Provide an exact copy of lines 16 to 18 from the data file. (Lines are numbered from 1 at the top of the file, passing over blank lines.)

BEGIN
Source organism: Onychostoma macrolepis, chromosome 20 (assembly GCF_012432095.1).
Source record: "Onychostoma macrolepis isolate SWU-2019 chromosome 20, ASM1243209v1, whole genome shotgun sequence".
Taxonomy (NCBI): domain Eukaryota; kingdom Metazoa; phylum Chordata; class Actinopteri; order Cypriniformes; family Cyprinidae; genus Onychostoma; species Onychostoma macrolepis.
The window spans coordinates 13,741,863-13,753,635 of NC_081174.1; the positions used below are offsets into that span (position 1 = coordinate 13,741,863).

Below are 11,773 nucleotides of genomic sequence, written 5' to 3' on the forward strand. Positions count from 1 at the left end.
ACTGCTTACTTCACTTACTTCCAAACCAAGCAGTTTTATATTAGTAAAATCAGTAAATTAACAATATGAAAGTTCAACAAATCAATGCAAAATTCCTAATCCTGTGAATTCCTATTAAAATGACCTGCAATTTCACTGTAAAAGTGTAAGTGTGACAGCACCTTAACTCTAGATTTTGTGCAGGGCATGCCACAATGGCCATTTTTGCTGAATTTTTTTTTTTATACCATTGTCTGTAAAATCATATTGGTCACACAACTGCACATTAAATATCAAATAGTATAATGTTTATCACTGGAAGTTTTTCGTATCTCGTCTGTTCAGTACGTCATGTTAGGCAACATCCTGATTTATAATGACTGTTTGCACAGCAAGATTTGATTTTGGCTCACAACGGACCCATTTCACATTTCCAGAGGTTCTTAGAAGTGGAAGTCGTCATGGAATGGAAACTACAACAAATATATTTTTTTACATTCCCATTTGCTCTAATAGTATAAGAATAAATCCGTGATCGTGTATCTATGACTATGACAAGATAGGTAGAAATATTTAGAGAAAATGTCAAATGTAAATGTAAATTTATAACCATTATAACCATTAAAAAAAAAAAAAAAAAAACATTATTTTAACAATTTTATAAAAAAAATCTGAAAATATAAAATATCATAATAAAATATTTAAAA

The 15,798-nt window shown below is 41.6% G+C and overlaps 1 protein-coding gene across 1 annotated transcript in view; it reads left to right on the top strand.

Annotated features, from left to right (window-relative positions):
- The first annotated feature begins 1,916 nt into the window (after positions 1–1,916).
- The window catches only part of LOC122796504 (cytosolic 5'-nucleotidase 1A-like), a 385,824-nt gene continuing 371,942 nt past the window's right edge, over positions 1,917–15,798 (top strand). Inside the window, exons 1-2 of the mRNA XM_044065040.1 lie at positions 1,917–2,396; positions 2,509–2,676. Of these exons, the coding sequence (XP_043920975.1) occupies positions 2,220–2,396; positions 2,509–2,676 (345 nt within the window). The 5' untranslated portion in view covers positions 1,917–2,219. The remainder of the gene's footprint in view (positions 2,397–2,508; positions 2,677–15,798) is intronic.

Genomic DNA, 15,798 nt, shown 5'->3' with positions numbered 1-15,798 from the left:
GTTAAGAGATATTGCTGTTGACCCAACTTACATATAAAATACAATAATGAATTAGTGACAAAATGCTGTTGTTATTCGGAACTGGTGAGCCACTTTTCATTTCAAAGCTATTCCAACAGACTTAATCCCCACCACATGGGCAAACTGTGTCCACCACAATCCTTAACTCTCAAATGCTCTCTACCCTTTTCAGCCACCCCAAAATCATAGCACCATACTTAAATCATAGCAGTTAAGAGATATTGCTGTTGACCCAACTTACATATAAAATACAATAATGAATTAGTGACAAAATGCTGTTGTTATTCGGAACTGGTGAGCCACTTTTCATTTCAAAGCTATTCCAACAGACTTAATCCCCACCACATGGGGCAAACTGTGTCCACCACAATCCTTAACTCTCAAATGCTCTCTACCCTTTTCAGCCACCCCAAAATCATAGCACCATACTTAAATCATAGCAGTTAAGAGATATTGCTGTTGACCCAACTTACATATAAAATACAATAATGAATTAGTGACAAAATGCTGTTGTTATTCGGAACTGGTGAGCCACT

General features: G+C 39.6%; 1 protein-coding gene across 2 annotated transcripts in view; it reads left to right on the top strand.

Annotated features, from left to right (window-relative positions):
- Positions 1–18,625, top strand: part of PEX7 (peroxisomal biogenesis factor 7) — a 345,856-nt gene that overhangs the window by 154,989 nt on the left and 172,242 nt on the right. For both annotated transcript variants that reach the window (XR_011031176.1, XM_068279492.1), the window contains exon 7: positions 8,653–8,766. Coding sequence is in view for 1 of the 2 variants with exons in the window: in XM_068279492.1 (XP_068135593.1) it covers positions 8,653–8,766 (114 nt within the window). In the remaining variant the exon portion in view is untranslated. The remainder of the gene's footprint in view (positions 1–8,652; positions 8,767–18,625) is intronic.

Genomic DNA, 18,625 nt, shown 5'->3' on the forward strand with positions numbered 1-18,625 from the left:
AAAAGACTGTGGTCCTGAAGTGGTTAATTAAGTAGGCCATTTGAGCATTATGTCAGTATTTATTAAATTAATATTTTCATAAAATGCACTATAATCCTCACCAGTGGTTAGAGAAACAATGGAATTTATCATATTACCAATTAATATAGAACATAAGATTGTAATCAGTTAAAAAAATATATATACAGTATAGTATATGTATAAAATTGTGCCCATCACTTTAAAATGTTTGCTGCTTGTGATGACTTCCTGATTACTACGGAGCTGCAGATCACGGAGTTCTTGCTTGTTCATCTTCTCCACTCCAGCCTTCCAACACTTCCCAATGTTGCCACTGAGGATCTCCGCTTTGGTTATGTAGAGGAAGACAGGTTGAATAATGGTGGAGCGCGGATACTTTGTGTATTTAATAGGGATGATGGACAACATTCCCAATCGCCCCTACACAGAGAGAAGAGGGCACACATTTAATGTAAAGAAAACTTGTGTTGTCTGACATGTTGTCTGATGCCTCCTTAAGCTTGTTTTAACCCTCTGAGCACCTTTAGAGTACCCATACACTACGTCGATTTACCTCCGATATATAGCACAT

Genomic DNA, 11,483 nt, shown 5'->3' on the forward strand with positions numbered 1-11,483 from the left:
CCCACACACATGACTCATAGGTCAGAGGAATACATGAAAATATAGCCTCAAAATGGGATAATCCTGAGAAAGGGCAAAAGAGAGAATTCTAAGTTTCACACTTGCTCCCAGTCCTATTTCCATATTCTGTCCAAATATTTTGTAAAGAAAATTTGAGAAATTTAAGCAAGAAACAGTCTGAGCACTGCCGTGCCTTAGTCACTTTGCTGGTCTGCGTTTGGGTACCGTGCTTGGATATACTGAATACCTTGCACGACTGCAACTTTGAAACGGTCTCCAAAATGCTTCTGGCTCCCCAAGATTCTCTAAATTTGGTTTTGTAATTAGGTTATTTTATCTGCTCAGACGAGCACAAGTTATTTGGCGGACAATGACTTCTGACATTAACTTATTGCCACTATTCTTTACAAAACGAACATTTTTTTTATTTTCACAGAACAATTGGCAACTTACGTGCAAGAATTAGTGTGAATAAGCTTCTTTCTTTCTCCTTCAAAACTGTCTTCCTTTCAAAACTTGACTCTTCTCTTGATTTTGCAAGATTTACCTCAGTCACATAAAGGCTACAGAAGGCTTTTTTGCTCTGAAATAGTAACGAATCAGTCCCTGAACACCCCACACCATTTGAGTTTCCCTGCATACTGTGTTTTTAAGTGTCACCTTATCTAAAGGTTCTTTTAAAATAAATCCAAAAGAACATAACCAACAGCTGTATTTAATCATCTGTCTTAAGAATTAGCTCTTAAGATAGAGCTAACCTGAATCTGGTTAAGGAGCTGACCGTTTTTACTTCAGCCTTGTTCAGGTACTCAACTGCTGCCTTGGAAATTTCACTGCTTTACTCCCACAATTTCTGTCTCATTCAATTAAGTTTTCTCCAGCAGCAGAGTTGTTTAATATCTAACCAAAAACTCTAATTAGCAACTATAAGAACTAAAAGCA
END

Genomic DNA, 18,625 nt, shown 5'->3' on the forward strand with positions numbered 1-18,625 from the left:
AAAAGACTGTGGTCCTGAAGTGGTTAATTAAGTAGGCCATTTGAGCATTATGTCAGTATTTATTAAATTAATATTTTCATAAAATGCACTATAATCCTCACCAGTGGTTAGAGAAACAATGGAATTTATCATATTACCAATTAATATAGAACATAAGATTGTAATCAGTTAAAAAAATATATATACAGTATAGTATATGTATAAAATTGTGCCCATCACTTTAAAATGTTTGCTGCTTGTGATGACTTCCTGATTACTACGGAGCTGCAGATCACGGAGTTCTTGCTTGTTCATCTTCTCCACTCCAGCCTTCCAACACTTCCCAATGTTGCCACTGAGGATCTCCGCTTTGGTTATGTAGAGGAAGACAGGTTGAATAATGGTGGAGCGCGGATACTTTGTGTATTTAATAGGGATGATGGACAACATTCCCAATCGCCCCTACACAGAGAGAAGAGGGCACACATTTAATGTAAAGAAAACTTGTGTTGTCTGACATGTTGTCTGATGCCTCCTTAAGCTTGTTTTAACCCTCTGAGCACCTTTAGAGTACCCATACACTACGTCGATTTACCTCCGATATATAGCACAT

Genomic DNA, 11,483 nt, shown 5'->3' on the forward strand with positions numbered 1-11,483 from the left: